Preparing for NAPLAN without practice tests

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Mirella and Charlene are teachers and education consultants who met in 2012, growing close over a shared love of Ellen Degeneres and The West Wing. Their professional concern for wanting to “do more” for mathematics education led them to create Education Equals – a pioneering educational space. 

 

NAPLAN is about education in Australia. We strongly believe that education is most effective when approached as a partnership between parents, students and teachers. Whether you agree with NAPLAN or not, it makes sense to use it to reflect on the authentic learning opportunities that we make available for our children at home. In this sense ‘preparing’ our children for NAPLAN is essentially ‘preparing’ them for life long learning in literacy and numeracy.

Literacy and Numeracy tests are all about applying foundational skills in reading, writing and mathematics to situations and scenarios. They do not primarily test particular forms of content and this is why they are different from the everyday lessons that most students are used to. Instead, they explore the extent to which students can apply various skills in reasoning when examining text involving language and text involving numbers and numerical contexts. So helping your children prepare isn’t about drilling more skills, but exposing them to thinking more critically about the situations and scenarios they encounter.

 

What follows are some easily accessible and authentic learning opportunities for you and your child to engage with on an ongoing basis. These opportunities can also enhance their ability to answer NAPLAN questions more confidently.

 

Reading

 

We can all agree that one of the most important skills that we can develop is the ability to read, understand, interpret and analyse any piece of written text. The reading test is more than just reading and comprehension, although this is a large component of the test. It is about understanding that there are different styles of text (narrative, scientific, opinion etc.) written with different voices and language.

 

If you don’t do so already, reading a variety of texts with your children is something that you should integrate into your everyday interactions at home. Take the opportunity to read and discuss blog posts, newspaper articles, stories, non-fiction and anything else you can get your hands on, in different forms and on varied topics. Discuss the meaning of paragraphs and sentences, whether the author is writing with bias, whether the author is trying to persuade the reader and what can be learned from the text.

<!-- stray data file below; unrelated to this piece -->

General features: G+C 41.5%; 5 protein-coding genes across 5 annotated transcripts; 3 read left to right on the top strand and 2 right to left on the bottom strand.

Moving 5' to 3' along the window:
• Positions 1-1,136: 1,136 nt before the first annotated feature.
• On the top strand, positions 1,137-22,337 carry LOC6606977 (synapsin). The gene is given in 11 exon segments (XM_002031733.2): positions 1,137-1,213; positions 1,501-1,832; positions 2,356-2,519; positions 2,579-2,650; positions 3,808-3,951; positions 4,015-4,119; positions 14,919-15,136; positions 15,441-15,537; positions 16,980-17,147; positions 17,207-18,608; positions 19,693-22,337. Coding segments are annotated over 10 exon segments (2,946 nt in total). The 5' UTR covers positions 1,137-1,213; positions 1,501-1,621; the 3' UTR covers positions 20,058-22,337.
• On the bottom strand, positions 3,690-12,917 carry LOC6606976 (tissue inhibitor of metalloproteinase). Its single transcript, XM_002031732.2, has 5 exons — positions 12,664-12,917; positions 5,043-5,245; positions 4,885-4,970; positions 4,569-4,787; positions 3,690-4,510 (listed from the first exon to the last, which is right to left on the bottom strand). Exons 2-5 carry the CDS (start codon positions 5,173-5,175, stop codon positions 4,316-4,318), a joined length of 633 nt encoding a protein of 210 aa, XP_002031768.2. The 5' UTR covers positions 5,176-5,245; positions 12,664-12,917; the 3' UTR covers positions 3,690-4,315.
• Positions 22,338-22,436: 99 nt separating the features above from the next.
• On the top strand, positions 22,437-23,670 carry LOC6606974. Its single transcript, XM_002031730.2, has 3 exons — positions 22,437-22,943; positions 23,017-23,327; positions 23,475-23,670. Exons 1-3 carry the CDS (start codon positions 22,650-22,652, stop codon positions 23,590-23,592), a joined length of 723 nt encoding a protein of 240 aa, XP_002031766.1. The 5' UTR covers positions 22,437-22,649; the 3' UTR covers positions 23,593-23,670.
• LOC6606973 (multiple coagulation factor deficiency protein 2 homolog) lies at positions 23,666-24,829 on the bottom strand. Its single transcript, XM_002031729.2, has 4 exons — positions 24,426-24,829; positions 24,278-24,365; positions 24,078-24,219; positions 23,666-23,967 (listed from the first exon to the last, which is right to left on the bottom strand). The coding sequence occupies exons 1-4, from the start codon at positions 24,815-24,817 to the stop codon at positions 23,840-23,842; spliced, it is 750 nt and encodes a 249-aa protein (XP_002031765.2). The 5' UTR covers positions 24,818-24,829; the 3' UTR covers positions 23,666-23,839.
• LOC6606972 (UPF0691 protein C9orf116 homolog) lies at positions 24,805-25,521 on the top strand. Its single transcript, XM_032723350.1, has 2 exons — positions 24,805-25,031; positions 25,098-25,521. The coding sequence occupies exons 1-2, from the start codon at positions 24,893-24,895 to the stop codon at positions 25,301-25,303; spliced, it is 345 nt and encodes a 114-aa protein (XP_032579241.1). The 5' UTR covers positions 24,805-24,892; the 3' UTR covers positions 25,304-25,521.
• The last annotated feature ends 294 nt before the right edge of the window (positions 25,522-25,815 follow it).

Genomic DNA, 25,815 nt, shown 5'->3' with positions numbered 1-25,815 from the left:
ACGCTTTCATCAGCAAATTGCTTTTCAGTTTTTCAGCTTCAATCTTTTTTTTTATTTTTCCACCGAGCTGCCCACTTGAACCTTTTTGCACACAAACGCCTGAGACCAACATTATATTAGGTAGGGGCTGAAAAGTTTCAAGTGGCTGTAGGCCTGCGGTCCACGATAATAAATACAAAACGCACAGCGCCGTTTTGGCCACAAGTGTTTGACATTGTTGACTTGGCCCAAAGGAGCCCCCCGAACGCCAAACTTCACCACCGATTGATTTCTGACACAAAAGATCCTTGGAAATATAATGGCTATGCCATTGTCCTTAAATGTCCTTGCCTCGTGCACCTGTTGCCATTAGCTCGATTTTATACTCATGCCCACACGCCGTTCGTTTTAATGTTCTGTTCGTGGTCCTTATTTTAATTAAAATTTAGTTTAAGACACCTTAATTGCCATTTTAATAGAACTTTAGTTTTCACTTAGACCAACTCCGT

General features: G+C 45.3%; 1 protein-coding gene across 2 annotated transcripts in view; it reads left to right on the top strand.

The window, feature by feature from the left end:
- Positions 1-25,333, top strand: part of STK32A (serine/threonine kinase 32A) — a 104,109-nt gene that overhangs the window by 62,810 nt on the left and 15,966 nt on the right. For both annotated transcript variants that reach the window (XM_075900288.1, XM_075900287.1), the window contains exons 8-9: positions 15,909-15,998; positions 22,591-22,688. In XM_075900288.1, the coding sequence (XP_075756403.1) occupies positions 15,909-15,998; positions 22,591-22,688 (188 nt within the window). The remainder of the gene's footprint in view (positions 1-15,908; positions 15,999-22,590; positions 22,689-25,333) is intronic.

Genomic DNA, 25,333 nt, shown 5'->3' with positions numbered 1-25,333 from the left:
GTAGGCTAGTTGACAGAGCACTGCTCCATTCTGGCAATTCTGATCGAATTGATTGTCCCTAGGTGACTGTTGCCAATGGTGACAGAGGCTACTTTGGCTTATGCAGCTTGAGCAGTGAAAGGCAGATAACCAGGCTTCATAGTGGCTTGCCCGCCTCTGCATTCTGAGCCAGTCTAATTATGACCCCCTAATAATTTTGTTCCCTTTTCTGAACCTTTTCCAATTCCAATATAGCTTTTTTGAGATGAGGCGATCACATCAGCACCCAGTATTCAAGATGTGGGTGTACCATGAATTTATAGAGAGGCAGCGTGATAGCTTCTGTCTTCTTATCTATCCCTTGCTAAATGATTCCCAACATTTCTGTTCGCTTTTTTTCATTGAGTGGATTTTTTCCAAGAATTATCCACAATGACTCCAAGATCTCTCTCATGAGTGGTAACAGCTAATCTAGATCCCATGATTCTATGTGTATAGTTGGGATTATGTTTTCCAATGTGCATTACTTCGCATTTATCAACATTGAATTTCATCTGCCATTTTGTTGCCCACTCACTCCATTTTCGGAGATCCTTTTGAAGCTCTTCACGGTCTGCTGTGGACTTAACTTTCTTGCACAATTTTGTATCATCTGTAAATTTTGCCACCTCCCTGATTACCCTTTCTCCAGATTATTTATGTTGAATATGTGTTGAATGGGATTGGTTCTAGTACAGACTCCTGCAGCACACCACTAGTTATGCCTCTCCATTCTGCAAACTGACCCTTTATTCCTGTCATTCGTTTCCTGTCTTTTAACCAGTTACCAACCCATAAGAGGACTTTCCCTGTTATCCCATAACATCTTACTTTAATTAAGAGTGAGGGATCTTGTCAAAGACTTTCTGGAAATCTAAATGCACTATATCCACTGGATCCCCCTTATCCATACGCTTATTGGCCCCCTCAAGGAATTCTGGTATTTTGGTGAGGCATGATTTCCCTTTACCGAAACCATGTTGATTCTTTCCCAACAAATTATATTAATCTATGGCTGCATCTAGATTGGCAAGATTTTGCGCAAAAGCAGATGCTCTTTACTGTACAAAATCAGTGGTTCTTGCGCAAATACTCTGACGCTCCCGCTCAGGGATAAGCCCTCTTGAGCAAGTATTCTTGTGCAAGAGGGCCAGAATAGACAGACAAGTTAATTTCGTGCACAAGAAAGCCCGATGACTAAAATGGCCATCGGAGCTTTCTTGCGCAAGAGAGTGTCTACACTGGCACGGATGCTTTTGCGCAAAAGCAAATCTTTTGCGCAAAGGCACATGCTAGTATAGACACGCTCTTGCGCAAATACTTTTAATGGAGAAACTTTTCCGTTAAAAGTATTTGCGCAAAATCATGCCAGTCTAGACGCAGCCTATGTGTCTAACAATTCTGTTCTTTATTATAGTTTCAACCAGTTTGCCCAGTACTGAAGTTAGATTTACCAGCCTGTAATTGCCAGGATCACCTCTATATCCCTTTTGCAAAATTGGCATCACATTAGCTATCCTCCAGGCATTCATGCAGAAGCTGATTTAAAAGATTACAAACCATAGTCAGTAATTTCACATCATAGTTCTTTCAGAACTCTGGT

In a classroom setting there is not nearly enough opportunity for this individual discussion and analysis of text. Taking the time and opportunity to engage in this sort of activity at home is both rewarding and enriching for both parent and child.

 

Writing and Language Conventions

 

With the prevalence of email, social media and smart devices in our online world, writing and communicating ideas effectively is more important than ever before. The greater the audience which children can access to engage with their writing and discuss their word choice, structure and ability to convey meaning, the better.

 

As much as possible, read what your child is writing for school assigned tasks and discuss with them their spelling and use of grammar. Help them discover the wondrous world of the thesaurus to help them expand and develop their vocabulary.

 

For social and environmental topics that your child is passionate about, have them draft letters to relevant contacts, giving them an opportunity to develop their voice and to speak persuasively.

 

If you feel it appropriate, help them set up a blog and develop a writing habit. These are free to set up and often the prospect of a readership is enough motivation to write and improve their craft. Or perhaps encourage them to start a public journal which they can share with family and friends.

 

Numeracy

 

I could talk endlessly about the many opportunities that present themselves on a daily basis to discuss and engage in activities involving numeracy and mathematics. A simple place to start is with discussions at the dinner table and we have a whole series of discussion ideas to get you started.

 

Some easily accessible activities that you and your child can engage with daily include: using measurements when cooking, talking about time and scheduling when discussing the tasks of the day, using money and rates when shopping for groceries, using maps to plan routes and analysing your environmental impact by monitoring and recording energy and water consumption.

 

Helping your child notice the prevalence of numbers and mathematical ideas in their lives and in their hobbies and interests will do wonders for their numeracy development. Maths is not something that happens in isolation in a classroom once a day, it is a suite of skills and concepts underlying the very fabric of our universe. Help your child explore its wonders!

 

What creative and meaningful activities can you engage with this week to help your child develop their literacy and numeracy skills?



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